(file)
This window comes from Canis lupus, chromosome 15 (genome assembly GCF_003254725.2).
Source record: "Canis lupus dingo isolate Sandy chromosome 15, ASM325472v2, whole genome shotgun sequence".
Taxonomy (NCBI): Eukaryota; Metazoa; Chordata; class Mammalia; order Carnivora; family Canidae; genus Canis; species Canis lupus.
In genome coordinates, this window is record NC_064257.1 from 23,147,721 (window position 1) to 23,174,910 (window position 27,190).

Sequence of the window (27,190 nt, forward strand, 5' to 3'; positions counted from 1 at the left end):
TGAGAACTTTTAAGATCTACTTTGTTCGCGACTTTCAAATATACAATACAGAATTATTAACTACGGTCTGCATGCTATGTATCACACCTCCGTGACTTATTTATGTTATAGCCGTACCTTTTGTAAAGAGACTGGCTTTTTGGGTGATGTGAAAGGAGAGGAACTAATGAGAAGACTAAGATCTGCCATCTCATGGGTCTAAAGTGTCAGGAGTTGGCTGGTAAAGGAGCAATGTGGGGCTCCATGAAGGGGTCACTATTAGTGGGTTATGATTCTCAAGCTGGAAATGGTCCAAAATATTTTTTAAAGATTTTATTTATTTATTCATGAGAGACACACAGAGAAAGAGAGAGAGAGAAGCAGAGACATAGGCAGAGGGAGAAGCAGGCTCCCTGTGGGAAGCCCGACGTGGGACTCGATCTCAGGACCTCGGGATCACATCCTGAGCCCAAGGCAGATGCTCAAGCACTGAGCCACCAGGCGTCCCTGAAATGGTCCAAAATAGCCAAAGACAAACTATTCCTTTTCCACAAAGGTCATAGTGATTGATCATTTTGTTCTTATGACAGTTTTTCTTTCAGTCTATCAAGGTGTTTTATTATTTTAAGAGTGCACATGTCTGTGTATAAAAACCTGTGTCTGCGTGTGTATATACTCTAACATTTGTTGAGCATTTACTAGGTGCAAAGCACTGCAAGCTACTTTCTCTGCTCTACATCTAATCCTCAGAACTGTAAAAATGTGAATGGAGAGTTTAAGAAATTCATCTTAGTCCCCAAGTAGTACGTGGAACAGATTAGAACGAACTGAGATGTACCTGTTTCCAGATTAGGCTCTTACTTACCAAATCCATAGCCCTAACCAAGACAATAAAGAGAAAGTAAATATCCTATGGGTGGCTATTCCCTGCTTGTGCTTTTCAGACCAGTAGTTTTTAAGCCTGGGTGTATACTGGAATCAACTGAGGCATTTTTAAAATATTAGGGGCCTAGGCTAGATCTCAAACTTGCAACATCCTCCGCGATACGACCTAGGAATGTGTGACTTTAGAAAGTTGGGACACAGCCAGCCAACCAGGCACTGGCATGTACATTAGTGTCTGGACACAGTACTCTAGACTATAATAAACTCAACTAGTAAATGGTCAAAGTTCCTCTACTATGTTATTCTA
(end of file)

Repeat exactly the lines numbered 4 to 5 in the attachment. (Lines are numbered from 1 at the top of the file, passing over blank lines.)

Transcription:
In genome coordinates, this window is record NC_064257.1 from 23,147,721 (window position 1) to 23,174,910 (window position 27,190).

Sequence of the window (27,190 nt, forward strand, 5' to 3'; positions counted from 1 at the left end):